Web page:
When she fatally shot Daunte Wright, a Minnesota police 'betrayed her badge,' the prosecutor claims as the trial begins.
Kim Potter faces first- and second-degree manslaughter charges in connection with Daunte Wright's death.
Kim Potter, a suburban Minneapolis police officer who claimed she drew her gun rather than her Taser when she fatally shot Black motorist Daunte Wright in April, began her manslaughter trial Wednesday, with a prosecutor stating that Potter had been trained to avoid such deadly mix-ups but still got it wrong.
Potter's attorney, on the other hand, contended that she made a mistake, noting that "police officers are human beings." And he appeared to blame Wright, claiming that all the 20-year-old had to do that day was surrender to authorities attempting to arrest him.
Potter, 49, shot and killed Wright during a traffic check in Brooklyn Center on April 11 in an incident seen on her body camera. Two days later, the white cop resigned.
Katie Bryant, Wright's mother, testified about the moment she found her son lying in his car following his shooting. She stated that she attempted to reach him through video call following the loss of an earlier phone connection. According to her, a woman responded and screamed, "They shot him!" as she pointed the phone at the driver's seat.
"And there was my son. He was unresponsive and appeared to be deceased "Bryant stated, tears streaming down his cheeks.
During his opening statement, defense attorney Paul Engh stated that Potter made a mistake when she grabbed the wrong weapon and shot Wright as he attempted to flee a traffic check while she and other police attempted to detain him.
He stated that Potter "had to do what she had to do to avert the death of a fellow officer" who reached inside Wright's car and risked being pulled away if Wright drove away.
Potter, 49, faces first- and second-degree manslaughter charges in connection with Wright's death.
According to the prosecution, Wright was unarmed.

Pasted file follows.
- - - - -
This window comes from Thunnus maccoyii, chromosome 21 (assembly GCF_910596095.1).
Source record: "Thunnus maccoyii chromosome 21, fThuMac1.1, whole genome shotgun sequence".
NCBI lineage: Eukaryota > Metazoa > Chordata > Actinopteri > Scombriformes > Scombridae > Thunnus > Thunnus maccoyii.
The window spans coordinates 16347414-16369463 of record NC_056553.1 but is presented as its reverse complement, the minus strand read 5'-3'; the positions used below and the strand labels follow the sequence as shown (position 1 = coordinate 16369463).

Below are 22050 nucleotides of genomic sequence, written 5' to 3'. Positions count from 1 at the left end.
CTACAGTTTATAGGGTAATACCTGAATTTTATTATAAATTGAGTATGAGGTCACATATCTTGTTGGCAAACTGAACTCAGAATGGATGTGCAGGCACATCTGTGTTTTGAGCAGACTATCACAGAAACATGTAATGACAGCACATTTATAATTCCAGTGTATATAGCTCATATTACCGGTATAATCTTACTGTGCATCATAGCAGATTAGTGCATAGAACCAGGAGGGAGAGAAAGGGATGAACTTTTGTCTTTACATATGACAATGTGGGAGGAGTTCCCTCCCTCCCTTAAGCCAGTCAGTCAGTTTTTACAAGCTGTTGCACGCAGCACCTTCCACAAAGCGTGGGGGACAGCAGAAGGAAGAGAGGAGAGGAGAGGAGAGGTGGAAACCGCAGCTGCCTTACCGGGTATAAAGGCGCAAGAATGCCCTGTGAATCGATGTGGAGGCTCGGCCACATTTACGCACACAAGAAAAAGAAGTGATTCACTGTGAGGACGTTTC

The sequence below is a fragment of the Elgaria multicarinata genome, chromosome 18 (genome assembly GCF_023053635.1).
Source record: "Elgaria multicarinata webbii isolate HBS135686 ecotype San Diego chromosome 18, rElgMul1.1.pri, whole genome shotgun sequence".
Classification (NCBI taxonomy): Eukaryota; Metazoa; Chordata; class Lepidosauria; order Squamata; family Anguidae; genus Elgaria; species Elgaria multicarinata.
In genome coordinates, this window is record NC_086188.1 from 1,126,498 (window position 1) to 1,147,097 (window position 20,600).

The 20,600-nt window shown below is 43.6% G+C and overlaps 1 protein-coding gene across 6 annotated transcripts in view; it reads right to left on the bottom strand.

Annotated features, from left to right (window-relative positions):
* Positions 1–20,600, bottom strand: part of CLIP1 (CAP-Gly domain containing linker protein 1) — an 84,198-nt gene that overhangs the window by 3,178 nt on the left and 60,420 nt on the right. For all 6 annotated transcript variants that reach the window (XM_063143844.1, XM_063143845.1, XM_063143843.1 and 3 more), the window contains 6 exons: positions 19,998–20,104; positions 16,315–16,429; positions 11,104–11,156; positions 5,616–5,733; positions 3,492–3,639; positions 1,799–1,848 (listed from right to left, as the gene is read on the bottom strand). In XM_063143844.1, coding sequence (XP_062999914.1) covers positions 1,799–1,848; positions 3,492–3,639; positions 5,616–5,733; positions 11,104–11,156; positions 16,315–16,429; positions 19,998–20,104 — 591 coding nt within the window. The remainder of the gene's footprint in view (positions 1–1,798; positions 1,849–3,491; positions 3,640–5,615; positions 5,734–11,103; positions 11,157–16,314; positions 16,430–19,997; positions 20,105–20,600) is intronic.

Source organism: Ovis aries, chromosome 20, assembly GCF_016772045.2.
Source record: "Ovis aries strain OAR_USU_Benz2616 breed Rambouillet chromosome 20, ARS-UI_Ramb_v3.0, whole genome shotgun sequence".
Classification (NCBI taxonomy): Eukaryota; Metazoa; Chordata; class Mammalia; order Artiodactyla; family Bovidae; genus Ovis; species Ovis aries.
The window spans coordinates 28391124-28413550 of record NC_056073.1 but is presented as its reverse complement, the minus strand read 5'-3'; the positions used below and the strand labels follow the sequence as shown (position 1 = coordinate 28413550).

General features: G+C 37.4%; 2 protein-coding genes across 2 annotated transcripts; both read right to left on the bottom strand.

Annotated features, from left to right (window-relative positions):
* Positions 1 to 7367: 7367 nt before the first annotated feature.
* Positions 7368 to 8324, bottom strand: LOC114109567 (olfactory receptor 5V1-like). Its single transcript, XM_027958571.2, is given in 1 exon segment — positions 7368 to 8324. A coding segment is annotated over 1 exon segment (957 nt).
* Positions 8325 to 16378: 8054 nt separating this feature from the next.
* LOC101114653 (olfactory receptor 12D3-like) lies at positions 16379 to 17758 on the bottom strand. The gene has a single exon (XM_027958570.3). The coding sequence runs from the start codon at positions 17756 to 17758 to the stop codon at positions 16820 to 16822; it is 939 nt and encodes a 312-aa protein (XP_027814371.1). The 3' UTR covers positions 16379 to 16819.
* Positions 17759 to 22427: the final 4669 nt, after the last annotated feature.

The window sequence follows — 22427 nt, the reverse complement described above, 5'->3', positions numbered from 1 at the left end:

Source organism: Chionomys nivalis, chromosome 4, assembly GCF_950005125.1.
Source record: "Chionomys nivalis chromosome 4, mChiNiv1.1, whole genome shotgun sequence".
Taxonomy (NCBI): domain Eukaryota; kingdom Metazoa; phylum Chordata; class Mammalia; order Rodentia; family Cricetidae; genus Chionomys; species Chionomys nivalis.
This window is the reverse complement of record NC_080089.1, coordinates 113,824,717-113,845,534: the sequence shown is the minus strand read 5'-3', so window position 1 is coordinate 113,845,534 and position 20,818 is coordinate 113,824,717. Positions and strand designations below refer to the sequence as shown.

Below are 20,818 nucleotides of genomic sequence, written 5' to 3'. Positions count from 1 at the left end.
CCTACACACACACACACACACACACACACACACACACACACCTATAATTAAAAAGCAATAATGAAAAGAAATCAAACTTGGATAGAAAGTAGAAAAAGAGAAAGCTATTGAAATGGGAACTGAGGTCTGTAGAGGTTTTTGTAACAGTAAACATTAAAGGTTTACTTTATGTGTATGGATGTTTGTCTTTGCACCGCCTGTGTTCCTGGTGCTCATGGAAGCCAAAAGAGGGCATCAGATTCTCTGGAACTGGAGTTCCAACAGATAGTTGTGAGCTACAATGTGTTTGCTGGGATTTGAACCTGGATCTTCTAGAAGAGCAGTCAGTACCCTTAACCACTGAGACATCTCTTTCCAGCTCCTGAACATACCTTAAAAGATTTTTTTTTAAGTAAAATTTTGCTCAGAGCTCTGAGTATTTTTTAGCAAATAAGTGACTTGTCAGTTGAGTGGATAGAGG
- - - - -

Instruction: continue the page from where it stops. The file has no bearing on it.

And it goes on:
Additionally, prosecutor Erin Eldridge stated earlier Wednesday that Potter broke her training and "betrayed a 20-year-old child." She stated that Potter had undergone considerable training, which included instruction on the dangers of firing the incorrect weapon.
"This is precisely what she had been educated to avoid for years," Eldridge explained. "However, on April 11, she cheated on Daunte Wright by betraying her badge."
Potter was carrying a Taser on her left side and a pistol on her right. Prosecutors argue that she received specific training on the dangers of catastrophic mix-ups.
"We have faith in their ability to discern wrong from right and left from right," Eldridge remarked. "This is a case with an officer who was aware not to get it completely wrong, yet she did."
Last Monday, a majority-white jury was seated.
Last April, the case triggered outraged demonstrations outside the Brooklyn Center police station. These demonstrations, during which demonstrators frequently battled with police officers dressed in riot gear, occurred just 16 kilometers away while former Minneapolis Officer Derek Chauvin faced trial for the murder of George Floyd.
Potter states in the video, 'I grabbed the wrong pistol.'
According to a criminal complaint, Potter was training a rookie officer when they pulled Wright down for expired license plate tags and an air freshener hanging from the rearview mirror.
When they discovered that Wright was wanted on an outstanding arrest warrant, they attempted to arrest him, but he refused to cooperate and returned to his car.